Top 10 Business Tips for Kiwi Guys

With Michael McHugh, editor of MiNDFOOD Magazine

Michael McHugh started MiNDFOOD magazine five years ago this March, and has since grown it from the ground upwards. MiNDFOOD is now sold in Australia, the UK and all across Asia, Europe and the Middle East. The MiNDFOOD App that Michael developed was also listed in Apple’s ‘Best of 2012’ Apps just months after launching, and MiNDFOOD has launched a radio show that is syndicated across 50 Australian radio stations. Michael has managed to grow MiNDFOOD into a media company with 300,000 unique website users per month, 310,000 weekly e-newsletter subscribers and 32,000daily recipe subscribers – all this while the rest of the magazine industry is downsizing or shutting down.

Michael joins to give us his 10 Top Tips for Kiwi blokes in business.

1. Know your audience before you start anything. It's one thing to have an idea or concept, but if you aren't quite sure who is going to buy your product then you need to have a serious think about your plan of attack. It’s extremely important to understand the marketplace before you launch, and understand what your point of difference is.

2. Understand the industry you are working in, gain experience and learn from your mistakes, the lessons you learn from those experiences is invaluable. It’s just as important to make mistakes and learn from them, as it is to get it right. Everyone is in a rush these days, learn your craft well.

3. Always budget for the worst-case scenario. Understand cash flow, projections and when the money comes in and goes out. This is basic business stuff, but I'm always amazed by how many people don't understand this basic cash in, cash out process that’s fundamental to making business happen.

4. Surround yourself with people who complement your own talent, and fill in the gaps. We can't all be good at everything and it's very rare to be a complete all rounder. Your business will be the most successful, and run smoothly if you surround yourself with talent that fills in your talent gaps – the best part is, this means you won’t have to do the things you’re not so good at, or don't enjoy.

5. Give yourself time to think. This is super important, I'm a big fan of dreaming.

6. Make sure there is enough time in the day for your family. The most important thing in life is your family and the quality of those relationships. The hardest part is the juggle and making it all happen. Always a work in progress, you’re not going to be on your deathbed and wished you worked longer or harder and made more money.  Work hard, by all means, but find the balance and make sure you focus on what’s most important to you.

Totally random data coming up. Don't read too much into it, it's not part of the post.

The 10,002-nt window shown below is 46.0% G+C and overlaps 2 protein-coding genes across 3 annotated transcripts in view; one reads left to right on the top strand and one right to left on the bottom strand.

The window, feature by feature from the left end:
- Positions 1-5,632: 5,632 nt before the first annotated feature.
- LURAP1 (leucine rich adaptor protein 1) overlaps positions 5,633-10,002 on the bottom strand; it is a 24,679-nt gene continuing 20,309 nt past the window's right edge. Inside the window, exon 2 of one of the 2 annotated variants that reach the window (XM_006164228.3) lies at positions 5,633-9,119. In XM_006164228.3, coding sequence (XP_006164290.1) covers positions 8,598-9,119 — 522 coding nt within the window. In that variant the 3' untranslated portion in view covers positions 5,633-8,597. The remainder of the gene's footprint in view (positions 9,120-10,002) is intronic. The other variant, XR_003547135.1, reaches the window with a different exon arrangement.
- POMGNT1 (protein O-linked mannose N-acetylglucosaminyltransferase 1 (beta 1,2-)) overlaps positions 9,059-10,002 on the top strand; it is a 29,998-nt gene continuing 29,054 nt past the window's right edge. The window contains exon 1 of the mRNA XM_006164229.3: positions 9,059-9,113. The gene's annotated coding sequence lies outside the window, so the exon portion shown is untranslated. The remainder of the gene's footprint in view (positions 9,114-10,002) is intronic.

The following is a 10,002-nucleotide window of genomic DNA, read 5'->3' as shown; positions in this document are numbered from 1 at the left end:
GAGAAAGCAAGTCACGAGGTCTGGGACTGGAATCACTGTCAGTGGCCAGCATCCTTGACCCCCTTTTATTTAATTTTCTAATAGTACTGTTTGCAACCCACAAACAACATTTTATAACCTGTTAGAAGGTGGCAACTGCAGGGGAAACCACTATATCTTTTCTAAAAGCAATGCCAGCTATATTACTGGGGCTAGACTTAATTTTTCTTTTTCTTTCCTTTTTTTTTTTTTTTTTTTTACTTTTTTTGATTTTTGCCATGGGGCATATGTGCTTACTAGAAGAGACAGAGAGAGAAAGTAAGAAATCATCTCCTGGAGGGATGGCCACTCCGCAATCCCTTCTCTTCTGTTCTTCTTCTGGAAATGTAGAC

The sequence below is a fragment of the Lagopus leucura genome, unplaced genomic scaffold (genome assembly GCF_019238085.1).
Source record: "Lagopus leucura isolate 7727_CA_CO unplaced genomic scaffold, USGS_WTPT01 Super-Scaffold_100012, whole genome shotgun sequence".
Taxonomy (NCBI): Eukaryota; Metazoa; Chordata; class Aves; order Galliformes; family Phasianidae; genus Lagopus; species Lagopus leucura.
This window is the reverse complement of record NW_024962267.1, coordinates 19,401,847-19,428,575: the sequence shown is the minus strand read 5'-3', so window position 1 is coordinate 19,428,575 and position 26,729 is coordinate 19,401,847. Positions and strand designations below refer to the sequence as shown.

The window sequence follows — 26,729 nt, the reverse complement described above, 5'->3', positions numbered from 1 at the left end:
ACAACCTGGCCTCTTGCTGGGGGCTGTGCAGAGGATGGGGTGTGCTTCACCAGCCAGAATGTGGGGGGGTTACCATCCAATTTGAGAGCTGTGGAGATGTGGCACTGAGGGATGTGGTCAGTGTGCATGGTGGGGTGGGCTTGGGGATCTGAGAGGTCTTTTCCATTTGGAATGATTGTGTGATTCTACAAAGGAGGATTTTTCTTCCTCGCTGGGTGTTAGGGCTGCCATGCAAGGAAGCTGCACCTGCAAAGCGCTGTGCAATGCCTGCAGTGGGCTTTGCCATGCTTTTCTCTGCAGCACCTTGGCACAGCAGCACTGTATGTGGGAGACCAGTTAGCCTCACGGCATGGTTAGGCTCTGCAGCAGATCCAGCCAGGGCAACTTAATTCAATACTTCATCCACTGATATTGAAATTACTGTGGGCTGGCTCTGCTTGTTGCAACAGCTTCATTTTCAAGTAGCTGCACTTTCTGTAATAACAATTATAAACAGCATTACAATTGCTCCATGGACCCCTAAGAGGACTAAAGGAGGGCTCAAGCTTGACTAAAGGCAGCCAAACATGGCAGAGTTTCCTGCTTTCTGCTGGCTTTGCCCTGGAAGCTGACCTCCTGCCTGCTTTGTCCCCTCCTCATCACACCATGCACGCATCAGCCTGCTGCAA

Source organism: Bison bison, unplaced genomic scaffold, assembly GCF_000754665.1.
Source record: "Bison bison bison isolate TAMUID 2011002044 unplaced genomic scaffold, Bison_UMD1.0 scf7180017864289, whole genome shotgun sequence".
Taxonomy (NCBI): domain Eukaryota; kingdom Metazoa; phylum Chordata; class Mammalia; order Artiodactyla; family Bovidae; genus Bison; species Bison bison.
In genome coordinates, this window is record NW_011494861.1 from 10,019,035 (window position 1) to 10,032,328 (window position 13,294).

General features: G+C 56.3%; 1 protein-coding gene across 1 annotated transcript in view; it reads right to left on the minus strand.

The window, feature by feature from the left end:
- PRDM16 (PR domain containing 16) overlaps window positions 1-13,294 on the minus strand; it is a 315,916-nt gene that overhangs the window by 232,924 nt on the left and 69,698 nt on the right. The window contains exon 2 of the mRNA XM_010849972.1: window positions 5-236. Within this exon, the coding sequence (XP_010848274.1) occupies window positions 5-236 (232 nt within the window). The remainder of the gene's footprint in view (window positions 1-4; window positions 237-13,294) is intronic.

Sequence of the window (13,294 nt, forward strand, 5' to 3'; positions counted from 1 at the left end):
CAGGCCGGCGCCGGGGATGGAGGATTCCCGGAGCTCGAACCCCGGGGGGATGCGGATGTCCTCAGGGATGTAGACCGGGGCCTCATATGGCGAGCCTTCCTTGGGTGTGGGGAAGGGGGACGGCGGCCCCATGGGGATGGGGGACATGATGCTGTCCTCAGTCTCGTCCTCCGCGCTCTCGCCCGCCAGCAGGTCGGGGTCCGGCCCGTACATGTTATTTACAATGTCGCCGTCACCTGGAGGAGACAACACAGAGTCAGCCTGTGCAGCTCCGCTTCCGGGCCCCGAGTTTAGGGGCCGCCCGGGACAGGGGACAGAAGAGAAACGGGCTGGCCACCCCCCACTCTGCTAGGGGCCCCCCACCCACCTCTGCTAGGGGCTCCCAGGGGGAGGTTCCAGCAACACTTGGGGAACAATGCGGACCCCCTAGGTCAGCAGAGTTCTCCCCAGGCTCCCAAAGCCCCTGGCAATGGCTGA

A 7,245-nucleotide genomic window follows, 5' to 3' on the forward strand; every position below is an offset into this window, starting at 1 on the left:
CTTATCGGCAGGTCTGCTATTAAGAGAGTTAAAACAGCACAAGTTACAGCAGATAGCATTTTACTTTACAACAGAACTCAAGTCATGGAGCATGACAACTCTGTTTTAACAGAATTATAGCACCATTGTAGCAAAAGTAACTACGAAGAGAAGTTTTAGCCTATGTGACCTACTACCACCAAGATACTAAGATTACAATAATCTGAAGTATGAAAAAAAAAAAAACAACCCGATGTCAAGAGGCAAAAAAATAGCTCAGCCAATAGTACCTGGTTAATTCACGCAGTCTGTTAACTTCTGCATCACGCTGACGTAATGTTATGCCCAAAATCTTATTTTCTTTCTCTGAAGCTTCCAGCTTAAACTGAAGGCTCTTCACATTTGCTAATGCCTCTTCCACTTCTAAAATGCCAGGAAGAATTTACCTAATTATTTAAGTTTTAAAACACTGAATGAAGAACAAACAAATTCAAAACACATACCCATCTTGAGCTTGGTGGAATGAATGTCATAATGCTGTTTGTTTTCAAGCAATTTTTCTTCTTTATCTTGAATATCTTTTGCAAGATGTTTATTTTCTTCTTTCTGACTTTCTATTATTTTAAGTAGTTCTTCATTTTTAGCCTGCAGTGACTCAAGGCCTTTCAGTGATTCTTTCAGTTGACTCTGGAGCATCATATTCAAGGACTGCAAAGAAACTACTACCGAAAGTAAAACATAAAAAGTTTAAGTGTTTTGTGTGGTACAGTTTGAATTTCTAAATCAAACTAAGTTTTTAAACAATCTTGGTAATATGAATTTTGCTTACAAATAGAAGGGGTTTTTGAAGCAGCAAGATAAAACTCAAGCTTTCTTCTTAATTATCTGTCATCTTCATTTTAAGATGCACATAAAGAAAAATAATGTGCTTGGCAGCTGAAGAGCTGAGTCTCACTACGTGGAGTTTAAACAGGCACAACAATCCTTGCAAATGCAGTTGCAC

7. Listen to people who have been in business a long time, and seen markets and conditions change. If you can, find a couple of people you trust and pick their brains about how they have survived in business, and about the ever-moving market. It will be well worthwhile to make time to listen to these experienced business people, it's always surprising what little gem of advice can come your way.

8. Never be afraid to ask any question. I've learnt it's always good to ask the dumb question, as it makes people stop and think. Sometimes logic can disappear and so to stop and ask: 'Why are we doing this again?' brings you back to what’s important. It can make you re-think the potential and possibilities of your own business. Never, ever be afraid to ask any question of a supplier, staff member or of yourself. Always remind yourself, 'Why am I doing this? What am I trying to achieve?’

9. Constantly reassess how you are working and where you are spending your money, time and focus. Things can change quickly. We are all busy and time poor and what worked last year, month or week often doesn't work today and to be successful, we have to be able to adapt. Constantly reflect on your business, and be honest with yourself.

10. Eat well, get fit and dream big time! This is harder than you think, as you get stretched for time, eat on the run, sit at a desk too long, and forget to give yourself time. It’s important to be happy and healthy, and in the end you just have to prioritise and make it happen.

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